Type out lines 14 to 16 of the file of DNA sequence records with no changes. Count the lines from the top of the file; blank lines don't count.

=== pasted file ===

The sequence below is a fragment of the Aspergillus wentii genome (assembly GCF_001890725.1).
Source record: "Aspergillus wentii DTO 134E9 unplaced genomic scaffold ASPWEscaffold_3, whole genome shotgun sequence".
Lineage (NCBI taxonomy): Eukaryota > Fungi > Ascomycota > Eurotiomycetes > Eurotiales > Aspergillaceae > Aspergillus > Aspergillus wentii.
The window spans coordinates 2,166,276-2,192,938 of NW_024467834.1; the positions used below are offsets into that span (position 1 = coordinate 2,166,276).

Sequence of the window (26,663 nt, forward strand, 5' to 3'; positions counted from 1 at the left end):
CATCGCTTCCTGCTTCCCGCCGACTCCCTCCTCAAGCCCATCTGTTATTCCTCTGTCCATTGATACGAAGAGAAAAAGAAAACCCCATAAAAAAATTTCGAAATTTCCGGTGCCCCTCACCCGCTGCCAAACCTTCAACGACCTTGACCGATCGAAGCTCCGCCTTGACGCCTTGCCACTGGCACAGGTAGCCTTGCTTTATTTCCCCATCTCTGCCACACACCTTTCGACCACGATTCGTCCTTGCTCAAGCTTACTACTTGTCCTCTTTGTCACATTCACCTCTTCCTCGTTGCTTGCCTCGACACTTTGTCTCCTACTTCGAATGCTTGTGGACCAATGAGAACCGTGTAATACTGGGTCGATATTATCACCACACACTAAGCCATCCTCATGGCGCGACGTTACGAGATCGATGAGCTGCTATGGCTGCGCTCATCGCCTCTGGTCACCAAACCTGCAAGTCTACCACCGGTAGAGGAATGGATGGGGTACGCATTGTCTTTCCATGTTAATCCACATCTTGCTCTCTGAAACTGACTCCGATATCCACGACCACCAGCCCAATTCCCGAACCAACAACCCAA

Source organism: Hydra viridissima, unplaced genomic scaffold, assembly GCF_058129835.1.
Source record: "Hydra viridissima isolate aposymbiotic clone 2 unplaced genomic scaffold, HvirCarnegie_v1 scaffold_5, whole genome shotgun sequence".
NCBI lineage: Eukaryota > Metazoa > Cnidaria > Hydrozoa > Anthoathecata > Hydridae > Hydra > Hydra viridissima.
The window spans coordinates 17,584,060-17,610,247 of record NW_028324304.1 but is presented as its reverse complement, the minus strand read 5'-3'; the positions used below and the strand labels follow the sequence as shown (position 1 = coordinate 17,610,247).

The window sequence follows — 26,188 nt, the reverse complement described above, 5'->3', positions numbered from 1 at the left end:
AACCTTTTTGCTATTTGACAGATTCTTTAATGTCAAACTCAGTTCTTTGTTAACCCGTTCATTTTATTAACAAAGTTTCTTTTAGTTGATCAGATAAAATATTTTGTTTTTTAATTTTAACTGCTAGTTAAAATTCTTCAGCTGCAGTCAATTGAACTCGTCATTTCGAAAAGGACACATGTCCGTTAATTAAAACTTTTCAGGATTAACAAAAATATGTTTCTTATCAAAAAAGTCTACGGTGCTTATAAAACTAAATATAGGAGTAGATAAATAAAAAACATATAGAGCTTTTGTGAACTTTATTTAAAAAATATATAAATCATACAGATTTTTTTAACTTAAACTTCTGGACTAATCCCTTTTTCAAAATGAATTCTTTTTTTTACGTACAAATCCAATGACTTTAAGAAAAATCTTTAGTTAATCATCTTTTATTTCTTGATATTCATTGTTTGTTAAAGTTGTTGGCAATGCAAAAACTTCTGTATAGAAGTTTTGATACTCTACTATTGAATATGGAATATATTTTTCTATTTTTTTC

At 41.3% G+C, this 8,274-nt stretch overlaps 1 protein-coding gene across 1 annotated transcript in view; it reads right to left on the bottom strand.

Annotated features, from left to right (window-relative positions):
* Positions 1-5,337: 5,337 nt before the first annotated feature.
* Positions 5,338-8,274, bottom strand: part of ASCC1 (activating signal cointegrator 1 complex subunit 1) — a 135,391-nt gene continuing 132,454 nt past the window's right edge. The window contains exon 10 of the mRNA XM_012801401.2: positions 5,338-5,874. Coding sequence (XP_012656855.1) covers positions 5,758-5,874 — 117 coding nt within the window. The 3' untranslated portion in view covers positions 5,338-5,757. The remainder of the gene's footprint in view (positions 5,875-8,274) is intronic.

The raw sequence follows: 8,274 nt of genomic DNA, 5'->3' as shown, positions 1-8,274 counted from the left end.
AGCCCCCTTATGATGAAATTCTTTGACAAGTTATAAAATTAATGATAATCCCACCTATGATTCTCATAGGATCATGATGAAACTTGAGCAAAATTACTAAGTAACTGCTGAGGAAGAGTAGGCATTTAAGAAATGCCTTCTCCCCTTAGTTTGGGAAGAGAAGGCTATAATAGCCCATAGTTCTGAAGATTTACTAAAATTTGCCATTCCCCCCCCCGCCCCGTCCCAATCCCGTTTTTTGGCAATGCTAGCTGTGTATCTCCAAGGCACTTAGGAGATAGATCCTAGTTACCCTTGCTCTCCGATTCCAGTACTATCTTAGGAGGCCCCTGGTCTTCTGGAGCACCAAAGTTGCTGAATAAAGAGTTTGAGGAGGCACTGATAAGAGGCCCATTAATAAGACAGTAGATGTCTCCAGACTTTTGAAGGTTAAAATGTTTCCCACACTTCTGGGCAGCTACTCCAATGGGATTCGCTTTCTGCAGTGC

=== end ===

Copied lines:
Annotated features, from left to right (window-relative positions):
* Positions 1-5,337: 5,337 nt before the first annotated feature.
* Positions 5,338-8,274, bottom strand: part of ASCC1 (activating signal cointegrator 1 complex subunit 1) — a 135,391-nt gene continuing 132,454 nt past the window's right edge. The window contains exon 10 of the mRNA XM_012801401.2: positions 5,338-5,874. Coding sequence (XP_012656855.1) covers positions 5,758-5,874 — 117 coding nt within the window. The 3' untranslated portion in view covers positions 5,338-5,757. The remainder of the gene's footprint in view (positions 5,875-8,274) is intronic.